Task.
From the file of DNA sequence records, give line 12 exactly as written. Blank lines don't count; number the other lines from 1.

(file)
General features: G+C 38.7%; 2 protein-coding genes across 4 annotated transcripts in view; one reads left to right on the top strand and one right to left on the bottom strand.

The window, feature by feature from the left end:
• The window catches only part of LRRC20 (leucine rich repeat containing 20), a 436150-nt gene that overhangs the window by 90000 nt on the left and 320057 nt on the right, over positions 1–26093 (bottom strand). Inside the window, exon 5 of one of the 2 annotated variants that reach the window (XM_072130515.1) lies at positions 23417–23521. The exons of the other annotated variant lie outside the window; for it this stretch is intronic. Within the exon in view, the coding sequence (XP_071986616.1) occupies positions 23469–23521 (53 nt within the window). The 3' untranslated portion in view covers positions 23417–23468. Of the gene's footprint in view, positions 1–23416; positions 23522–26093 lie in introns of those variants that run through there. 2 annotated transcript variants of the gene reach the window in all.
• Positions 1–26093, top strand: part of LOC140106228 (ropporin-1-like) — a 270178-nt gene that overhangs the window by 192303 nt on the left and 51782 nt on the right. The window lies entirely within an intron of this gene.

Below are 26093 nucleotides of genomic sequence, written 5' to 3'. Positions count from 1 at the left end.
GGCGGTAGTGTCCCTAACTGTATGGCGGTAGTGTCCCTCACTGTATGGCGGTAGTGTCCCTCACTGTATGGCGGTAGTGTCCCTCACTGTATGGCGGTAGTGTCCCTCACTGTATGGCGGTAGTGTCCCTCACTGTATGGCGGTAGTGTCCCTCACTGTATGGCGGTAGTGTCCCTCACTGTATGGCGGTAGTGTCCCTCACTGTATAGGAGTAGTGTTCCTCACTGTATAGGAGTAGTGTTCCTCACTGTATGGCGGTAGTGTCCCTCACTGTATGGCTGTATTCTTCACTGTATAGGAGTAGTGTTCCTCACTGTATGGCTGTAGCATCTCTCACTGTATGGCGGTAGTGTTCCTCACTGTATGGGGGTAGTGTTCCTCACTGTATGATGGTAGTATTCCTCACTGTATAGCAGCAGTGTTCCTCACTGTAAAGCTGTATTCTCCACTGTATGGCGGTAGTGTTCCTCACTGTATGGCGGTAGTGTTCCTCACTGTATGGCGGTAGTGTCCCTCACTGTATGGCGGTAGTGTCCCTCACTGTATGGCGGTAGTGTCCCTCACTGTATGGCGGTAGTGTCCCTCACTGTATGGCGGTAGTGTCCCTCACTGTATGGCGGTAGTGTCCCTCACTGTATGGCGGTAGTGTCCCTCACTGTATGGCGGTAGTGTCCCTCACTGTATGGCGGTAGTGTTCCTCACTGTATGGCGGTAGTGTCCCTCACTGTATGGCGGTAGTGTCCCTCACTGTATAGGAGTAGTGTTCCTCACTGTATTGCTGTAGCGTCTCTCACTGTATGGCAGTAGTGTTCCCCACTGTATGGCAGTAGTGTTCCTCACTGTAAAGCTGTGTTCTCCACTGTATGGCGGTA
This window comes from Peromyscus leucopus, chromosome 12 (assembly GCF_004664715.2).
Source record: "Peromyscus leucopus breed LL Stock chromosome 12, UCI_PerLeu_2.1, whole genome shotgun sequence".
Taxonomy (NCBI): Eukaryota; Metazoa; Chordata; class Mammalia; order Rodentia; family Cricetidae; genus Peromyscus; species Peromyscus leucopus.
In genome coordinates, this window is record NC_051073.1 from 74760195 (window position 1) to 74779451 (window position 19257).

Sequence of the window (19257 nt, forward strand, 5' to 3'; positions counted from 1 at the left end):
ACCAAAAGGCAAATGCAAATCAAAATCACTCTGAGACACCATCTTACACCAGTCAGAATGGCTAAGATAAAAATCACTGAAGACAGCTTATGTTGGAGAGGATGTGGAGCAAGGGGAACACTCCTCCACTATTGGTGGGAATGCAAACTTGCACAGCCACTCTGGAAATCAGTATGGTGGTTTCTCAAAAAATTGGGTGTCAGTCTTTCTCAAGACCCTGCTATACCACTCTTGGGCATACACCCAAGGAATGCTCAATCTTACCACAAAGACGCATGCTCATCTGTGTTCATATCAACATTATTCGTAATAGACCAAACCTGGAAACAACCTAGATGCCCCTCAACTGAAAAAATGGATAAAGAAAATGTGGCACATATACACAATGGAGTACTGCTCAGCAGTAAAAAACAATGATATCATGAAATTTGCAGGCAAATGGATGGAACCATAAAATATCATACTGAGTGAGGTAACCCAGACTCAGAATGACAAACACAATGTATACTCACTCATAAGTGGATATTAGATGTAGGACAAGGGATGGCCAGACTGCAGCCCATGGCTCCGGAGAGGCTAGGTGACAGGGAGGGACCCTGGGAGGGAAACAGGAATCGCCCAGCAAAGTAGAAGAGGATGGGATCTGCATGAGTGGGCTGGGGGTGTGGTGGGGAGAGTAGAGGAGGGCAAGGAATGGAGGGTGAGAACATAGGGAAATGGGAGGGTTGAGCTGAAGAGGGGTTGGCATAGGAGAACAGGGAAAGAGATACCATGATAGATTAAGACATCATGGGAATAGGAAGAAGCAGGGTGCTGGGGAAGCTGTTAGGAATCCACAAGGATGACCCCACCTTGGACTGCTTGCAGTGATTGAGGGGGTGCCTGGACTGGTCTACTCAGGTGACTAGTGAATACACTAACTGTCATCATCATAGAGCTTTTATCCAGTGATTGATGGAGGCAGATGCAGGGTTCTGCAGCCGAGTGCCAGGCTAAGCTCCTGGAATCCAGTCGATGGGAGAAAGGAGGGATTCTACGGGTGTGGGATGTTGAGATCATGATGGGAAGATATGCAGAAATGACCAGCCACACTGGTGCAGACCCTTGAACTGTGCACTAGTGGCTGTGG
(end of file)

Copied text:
ACCAAAAGGCAAATGCAAATCAAAATCACTCTGAGACACCATCTTACACCAGTCAGAATGGCTAAGATAAAAATCACTGAAGACAGCTTATGTTGGAGAGGATGTGGAGCAAGGGGAACACTCCTCCACTATTGGTGGGAATGCAAACTTGCACAGCCACTCTGGAAATCAGTATGGTGGTTTCTCAAAAAATTGGGTGTCAGTCTTTCTCAAGACCCTGCTATACCACTCTTGGGCATACACCCAAGGAATGCTCAATCTTACCACAAAGACGCATGCTCATCTGTGTTCATATCAACATTATTCGTAATAGACCAAACCTGGAAACAACCTAGATGCCCCTCAACTGAAAAAATGGATAAAGAAAATGTGGCACATATACACAATGGAGTACTGCTCAGCAGTAAAAAACAATGATATCATGAAATTTGCAGGCAAATGGATGGAACCATAAAATATCATACTGAGTGAGGTAACCCAGACTCAGAATGACAAACACAATGTATACTCACTCATAAGTGGATATTAGATGTAGGACAAGGGATGGCCAGACTGCAGCCCATGGCTCCGGAGAGGCTAGGTGACAGGGAGGGACCCTGGGAGGGAAACAGGAATCGCCCAGCAAAGTAGAAGAGGATGGGATCTGCATGAGTGGGCTGGGGGTGTGGTGGGGAGAGTAGAGGAGGGCAAGGAATGGAGGGTGAGAACATAGGGAAATGGGAGGGTTGAGCTGAAGAGGGGTTGGCATAGGAGAACAGGGAAAGAGATACCATGATAGATTAAGACATCATGGGAATAGGAAGAAGCAGGGTGCTGGGGAAGCTGTTAGGAATCCACAAGGATGACCCCACCTTGGACTGCTTGCAGTGATTGAGGGGGTGCCTGGACTGGTCTACTCAGGTGACTAGTGAATACACTAACTGTCATCATCATAGAGCTTTTATCCAGTGATTGATGGAGGCAGATGCAGGGTTCTGCAGCCGAGTGCCAGGCTAAGCTCCTGGAATCCAGTCGATGGGAGAAAGGAGGGATTCTACGGGTGTGGGATGTTGAGATCATGATGGGAAGATATGCAGAAATGACCAGCCACACTGGTGCAGACCCTTGAACTGTGCACTAGTGGCTGTGG